Alphabetical order

Google’s decision to morph into Alphabet — i.e. a holding company which has one enormously profitable cash-cow (Google) plus a raft of unprofitable and speculative ventures, has prompted a search for models and analogies. In a thoughtful piece, Neil Irwin sees three possible models:

  • Berkshire Hathaway
  • General Electric
  • AT&T in its monopolistic heyday

Of the three, Irwin sees AT&T as the most likely model, basically because of Bell Labs, which AT&T owned until it was broken up for anti-trust reasons. The Labs were only viable because AT&T had monopoly profits from its phone business, which enabled the company to fund all kinds of fabulous long-term research, only some of which actually benefited AT&T. So long as Google search remains a money-pump, that model will work for Alphabet. If the Search well runs dry, though, one wonders what will happen.

French regulator vs. First Amendment

This morning’s Observer column:

Although Google is an American company, it had no option but to comply with the ECJ ruling because it trades with – and has assets in – all the countries in the European Union. But because it is based in the US, it also has to obey the laws of that particular land. And in the US, the first amendment to the constitution means that people take a very dim view of any interference with free speech. Sanitising Google search results to comply with the rulings of a foreign court would certainly be perceived as such an interference. So while RTBF links are removed from, say,, they remain visible on search results from, which is easily accessible from any European country.

It turns out that some of Europe’s data protection regulators are not amused by this…

Read on

The (political) power of search engines

This is interesting:

We present evidence from five experiments in two countries suggesting the power and robustness of the search engine manipulation effect (SEME). Specifically, we show that (i) biased search rankings can shift the voting preferences of undecided voters by 20% or more, (ii) the shift can be much higher in some demographic groups, and (iii) such rankings can be masked so that people show no awareness of the manipulation. Knowing the proportion of undecided voters in a population who have Internet access, along with the proportion of those voters who can be influenced using SEME, allows one to calculate the win margin below which SEME might be able to determine an election outcome.

Writing as someone who is working on a piece about the new kinds of power wielded by Internet companies, this seems pretty significant.

The anti-innovation system

The patent system has become dysfunctional. Even The Economist thinks so. This from the current edition:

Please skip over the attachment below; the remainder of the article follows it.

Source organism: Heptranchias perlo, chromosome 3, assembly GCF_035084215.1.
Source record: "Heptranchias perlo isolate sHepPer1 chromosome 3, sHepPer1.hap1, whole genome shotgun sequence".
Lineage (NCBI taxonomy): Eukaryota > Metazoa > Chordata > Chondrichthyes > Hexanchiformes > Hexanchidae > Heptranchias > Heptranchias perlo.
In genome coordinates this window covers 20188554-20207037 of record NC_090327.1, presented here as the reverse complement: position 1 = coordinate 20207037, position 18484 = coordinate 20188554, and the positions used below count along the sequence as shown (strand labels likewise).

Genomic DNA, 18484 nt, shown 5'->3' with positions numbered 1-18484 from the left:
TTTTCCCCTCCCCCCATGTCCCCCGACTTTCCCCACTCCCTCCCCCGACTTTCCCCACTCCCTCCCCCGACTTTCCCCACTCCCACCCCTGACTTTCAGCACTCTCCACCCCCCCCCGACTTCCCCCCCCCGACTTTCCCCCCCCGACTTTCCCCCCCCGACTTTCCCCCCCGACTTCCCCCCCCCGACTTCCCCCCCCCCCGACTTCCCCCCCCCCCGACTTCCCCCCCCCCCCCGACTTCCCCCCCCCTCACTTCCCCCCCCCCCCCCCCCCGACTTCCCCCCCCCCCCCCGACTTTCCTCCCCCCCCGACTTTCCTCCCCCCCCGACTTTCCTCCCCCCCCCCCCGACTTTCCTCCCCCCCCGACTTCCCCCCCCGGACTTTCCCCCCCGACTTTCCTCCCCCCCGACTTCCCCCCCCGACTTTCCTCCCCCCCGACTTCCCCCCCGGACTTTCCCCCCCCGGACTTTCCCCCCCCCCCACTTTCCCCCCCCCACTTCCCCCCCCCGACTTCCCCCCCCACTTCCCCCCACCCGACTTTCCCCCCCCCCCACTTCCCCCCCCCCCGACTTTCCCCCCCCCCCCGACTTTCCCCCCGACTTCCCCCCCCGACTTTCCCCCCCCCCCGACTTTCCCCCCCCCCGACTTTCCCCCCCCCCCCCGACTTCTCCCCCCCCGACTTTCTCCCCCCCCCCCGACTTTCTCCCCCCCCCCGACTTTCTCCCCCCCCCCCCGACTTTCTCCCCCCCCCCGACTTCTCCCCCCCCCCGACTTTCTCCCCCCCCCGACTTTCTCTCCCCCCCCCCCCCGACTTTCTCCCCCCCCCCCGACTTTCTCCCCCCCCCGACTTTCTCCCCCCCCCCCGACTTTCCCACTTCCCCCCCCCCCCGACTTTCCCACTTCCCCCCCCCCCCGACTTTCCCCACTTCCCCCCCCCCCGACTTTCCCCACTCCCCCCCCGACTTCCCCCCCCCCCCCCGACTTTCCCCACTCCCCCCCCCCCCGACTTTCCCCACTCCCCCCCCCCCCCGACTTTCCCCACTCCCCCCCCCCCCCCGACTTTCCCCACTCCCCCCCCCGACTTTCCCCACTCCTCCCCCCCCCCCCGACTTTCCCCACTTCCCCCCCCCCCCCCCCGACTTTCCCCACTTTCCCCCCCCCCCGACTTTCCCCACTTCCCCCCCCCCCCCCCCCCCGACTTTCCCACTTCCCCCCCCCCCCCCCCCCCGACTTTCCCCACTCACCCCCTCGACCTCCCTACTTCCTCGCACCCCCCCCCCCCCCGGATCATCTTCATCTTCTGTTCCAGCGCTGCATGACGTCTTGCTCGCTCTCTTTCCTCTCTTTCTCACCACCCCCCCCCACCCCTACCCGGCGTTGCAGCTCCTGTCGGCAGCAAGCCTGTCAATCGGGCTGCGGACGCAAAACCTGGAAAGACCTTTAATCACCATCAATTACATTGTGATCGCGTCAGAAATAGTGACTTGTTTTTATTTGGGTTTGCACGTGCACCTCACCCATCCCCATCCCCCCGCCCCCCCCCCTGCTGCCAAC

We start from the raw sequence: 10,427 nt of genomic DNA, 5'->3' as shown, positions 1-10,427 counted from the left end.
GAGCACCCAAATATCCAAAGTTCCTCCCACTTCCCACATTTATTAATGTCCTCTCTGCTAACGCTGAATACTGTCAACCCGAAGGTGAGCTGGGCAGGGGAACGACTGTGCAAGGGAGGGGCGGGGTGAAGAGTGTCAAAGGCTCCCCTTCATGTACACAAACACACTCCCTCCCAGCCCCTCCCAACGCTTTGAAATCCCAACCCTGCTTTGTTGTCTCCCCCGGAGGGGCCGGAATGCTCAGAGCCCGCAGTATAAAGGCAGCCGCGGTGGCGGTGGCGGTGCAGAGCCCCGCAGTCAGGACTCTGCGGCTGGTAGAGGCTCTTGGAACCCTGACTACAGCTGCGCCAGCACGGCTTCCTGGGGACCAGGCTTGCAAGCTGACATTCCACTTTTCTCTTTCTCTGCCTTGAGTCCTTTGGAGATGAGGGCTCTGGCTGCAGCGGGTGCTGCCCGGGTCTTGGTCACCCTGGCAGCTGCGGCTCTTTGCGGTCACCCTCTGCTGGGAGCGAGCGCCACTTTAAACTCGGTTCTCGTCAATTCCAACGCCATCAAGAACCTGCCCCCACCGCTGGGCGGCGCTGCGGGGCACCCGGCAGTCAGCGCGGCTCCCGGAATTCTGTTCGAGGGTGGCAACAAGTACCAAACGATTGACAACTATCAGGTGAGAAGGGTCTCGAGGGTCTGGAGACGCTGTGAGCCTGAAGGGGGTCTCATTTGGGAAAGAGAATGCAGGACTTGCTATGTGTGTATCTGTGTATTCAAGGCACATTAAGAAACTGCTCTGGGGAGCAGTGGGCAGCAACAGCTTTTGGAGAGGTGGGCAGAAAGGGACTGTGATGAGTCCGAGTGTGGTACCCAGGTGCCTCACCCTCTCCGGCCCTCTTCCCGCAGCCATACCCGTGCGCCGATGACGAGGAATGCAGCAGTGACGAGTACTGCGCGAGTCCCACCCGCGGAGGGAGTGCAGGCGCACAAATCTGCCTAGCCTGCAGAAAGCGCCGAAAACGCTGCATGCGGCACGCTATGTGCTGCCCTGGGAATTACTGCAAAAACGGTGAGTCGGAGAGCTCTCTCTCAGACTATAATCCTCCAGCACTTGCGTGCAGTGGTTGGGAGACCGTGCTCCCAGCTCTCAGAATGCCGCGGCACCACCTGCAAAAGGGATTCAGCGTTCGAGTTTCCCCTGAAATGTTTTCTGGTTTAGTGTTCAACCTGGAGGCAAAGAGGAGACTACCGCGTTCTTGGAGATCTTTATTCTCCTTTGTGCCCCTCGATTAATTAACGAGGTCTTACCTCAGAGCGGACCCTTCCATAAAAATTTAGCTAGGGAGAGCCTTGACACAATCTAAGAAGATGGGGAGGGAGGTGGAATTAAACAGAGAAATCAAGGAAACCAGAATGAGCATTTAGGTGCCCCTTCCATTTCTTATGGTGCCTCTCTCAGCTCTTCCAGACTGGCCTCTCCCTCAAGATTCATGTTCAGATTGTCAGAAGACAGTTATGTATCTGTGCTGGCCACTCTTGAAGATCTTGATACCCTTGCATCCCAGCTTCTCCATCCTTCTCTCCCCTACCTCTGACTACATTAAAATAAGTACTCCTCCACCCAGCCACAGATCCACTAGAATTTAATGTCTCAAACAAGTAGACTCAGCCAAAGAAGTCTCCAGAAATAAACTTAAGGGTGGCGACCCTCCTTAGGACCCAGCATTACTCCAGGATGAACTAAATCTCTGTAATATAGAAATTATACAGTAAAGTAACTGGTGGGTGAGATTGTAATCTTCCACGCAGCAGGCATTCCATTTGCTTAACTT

Patents are supposed to spread knowledge, by obliging holders to lay out their innovation for all to see; they often fail, because patent-lawyers are masters of obfuscation. Instead, the system has created a parasitic ecology of trolls and defensive patent-holders, who aim to block innovation, or at least to stand in its way unless they can grab a share of the spoils. An early study found that newcomers to the semiconductor business had to buy licences from incumbents for as much as $200m. Patents should spur bursts of innovation; instead, they are used to lock in incumbents’ advantages.


The puzzle at the heart of modern history

… well, as Isaiah Berlin saw it anyway (as summarised by Mark Lilla in his essay in The Legacy of Isaiah Berlin):

“The puzzle is this: how did the optimistic and progressive spirit of 18th-century Europe give way to the dark and terrifying world of the 19th and 20th centuries? How did the Europe that produced Goethe and Kant, Voltaire and Rousseau, Tolstoy and Chekhov, also produce the Lager and the Gulag?”

Ou est La Seine?


It’s been very dry in France this summer. But I hadn’t realised how dry until I came on this bridge in Châtillon-sur-seine, which is quite near the source of the river in Burgundy.

A better mousetrap



The three-pin plug has always been a bit of a pain for those of us who have to carry one around in our rucksacks. So this re-design was a welcome surprise. Guess who sells it? Er, Apple.

Three generations


One of the really nice things about being on holiday in Provence is the number of extended families who appear to be holidaying together. In a restaurant last night there were were several family parties, one of which appeared to have four generations present.

Van Gogh: texture, colour and light

There’s a lovely passage in Julian Barnes’s review of Ever Yours: The Essential Letters of Vincent Van Gogh